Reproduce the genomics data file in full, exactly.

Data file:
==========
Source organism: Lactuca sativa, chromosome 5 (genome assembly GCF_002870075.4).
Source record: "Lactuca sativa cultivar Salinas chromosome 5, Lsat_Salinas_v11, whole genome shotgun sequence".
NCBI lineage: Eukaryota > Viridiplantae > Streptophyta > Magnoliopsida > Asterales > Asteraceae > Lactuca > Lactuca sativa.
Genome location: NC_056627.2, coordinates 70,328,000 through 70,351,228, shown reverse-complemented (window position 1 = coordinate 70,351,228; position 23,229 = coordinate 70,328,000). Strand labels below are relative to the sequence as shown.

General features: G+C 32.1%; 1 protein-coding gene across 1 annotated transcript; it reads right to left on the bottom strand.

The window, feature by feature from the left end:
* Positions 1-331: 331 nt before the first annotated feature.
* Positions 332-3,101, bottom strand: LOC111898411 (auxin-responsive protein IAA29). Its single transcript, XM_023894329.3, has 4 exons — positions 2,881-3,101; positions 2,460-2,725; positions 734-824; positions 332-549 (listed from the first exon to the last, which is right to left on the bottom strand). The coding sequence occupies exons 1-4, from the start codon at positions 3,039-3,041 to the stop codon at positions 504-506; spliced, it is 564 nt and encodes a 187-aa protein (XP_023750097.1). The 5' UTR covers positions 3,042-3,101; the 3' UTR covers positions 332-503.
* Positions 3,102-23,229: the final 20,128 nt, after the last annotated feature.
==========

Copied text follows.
Source organism: Lactuca sativa, chromosome 5 (genome assembly GCF_002870075.4).
Source record: "Lactuca sativa cultivar Salinas chromosome 5, Lsat_Salinas_v11, whole genome shotgun sequence".
NCBI lineage: Eukaryota > Viridiplantae > Streptophyta > Magnoliopsida > Asterales > Asteraceae > Lactuca > Lactuca sativa.
Genome location: NC_056627.2, coordinates 70,328,000 through 70,351,228, shown reverse-complemented (window position 1 = coordinate 70,351,228; position 23,229 = coordinate 70,328,000). Strand labels below are relative to the sequence as shown.

General features: G+C 32.1%; 1 protein-coding gene across 1 annotated transcript; it reads right to left on the bottom strand.

The window, feature by feature from the left end:
* Positions 1-331: 331 nt before the first annotated feature.
* Positions 332-3,101, bottom strand: LOC111898411 (auxin-responsive protein IAA29). Its single transcript, XM_023894329.3, has 4 exons — positions 2,881-3,101; positions 2,460-2,725; positions 734-824; positions 332-549 (listed from the first exon to the last, which is right to left on the bottom strand). The coding sequence occupies exons 1-4, from the start codon at positions 3,039-3,041 to the stop codon at positions 504-506; spliced, it is 564 nt and encodes a 187-aa protein (XP_023750097.1). The 5' UTR covers positions 3,042-3,101; the 3' UTR covers positions 332-503.
* Positions 3,102-23,229: the final 20,128 nt, after the last annotated feature.